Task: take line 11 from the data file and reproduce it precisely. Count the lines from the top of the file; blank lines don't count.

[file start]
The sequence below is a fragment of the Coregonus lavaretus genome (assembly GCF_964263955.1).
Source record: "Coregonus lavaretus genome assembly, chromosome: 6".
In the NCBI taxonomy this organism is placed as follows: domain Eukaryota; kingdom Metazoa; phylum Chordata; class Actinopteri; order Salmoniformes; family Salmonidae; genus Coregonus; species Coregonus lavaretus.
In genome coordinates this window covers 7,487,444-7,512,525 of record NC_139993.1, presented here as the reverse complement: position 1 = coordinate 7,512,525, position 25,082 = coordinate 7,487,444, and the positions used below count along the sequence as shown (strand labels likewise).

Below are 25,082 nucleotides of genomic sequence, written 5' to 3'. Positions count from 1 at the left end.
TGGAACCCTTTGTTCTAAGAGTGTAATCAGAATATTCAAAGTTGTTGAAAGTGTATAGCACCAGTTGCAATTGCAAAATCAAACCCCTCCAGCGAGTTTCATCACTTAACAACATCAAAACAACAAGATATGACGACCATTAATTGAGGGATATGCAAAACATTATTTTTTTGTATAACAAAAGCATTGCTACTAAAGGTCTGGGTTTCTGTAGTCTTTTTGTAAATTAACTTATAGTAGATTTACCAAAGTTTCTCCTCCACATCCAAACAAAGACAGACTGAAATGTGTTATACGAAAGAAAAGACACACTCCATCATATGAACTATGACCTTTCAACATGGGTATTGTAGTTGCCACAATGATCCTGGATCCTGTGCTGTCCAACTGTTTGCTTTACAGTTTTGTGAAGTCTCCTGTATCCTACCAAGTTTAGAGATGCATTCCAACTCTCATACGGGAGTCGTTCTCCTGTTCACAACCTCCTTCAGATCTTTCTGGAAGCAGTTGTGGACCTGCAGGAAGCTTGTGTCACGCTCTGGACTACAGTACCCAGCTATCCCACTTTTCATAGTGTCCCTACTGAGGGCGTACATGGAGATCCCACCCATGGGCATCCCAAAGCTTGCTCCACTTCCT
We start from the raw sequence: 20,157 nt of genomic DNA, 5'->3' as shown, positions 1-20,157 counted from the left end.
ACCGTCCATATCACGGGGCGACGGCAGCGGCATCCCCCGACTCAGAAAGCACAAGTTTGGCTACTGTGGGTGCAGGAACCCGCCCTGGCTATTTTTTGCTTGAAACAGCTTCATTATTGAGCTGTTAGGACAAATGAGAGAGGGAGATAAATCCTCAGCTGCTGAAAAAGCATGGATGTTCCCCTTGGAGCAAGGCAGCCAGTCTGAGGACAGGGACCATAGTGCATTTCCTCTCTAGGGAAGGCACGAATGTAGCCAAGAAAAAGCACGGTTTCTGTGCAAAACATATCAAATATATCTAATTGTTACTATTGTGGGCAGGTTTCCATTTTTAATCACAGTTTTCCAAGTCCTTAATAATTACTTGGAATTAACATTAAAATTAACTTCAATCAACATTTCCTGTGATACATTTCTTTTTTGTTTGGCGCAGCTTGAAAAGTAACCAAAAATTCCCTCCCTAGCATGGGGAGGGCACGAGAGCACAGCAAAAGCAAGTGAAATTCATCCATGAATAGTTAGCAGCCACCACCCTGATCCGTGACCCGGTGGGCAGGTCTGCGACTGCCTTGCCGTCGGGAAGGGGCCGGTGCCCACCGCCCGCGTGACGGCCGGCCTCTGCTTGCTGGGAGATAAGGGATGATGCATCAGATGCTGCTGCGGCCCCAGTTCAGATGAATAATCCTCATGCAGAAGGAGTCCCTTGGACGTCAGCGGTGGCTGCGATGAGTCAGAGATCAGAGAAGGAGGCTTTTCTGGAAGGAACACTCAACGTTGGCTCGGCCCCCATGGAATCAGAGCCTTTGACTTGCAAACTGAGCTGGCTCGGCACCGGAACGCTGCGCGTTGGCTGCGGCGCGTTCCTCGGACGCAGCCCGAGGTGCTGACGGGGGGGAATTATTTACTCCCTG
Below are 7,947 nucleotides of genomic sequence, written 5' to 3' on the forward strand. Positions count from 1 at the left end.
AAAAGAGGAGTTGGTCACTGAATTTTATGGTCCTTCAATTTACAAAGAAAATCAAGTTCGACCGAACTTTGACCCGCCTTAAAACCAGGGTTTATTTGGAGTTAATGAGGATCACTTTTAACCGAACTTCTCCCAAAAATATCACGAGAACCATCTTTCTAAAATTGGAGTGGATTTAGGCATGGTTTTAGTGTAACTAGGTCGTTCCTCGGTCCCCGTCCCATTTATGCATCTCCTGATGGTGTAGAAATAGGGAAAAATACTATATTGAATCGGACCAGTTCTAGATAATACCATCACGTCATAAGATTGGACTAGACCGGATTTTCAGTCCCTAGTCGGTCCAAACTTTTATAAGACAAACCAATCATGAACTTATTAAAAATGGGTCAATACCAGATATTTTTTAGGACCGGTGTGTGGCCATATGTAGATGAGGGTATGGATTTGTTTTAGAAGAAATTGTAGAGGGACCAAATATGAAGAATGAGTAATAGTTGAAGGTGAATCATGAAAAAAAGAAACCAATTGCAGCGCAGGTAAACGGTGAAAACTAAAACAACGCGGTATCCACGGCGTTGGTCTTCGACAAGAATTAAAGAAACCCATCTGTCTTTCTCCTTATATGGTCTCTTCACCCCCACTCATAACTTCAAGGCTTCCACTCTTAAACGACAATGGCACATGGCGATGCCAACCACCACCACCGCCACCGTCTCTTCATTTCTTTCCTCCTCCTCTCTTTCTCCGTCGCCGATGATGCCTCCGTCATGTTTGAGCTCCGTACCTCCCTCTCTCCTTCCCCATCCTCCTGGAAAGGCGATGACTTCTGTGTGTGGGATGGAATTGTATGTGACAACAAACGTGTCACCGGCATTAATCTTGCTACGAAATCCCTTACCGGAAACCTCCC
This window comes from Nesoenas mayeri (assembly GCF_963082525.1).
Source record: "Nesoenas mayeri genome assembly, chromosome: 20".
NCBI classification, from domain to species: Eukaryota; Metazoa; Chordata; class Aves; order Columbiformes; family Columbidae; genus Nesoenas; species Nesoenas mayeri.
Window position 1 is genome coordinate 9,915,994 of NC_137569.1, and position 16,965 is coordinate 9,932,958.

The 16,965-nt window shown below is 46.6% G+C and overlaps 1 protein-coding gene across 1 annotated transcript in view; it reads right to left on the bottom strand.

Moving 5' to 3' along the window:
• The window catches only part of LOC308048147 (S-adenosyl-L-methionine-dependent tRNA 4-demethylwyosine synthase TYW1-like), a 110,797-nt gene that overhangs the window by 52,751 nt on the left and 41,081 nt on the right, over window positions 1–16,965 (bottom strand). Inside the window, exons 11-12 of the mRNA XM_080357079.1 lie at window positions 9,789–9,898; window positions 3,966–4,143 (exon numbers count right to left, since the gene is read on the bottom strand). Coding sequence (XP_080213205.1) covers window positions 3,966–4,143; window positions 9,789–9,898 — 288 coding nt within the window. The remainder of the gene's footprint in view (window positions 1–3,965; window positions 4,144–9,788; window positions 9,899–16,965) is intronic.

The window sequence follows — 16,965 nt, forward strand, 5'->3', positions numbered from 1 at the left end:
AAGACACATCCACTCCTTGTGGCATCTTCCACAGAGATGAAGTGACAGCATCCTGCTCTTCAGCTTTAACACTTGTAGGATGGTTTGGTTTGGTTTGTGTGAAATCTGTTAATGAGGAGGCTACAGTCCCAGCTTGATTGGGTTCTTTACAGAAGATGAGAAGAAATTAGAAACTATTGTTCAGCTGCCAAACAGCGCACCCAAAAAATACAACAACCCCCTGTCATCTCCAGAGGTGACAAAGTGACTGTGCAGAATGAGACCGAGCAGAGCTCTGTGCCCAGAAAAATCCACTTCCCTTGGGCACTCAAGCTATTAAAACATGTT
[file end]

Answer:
This window comes from Nesoenas mayeri (assembly GCF_963082525.1).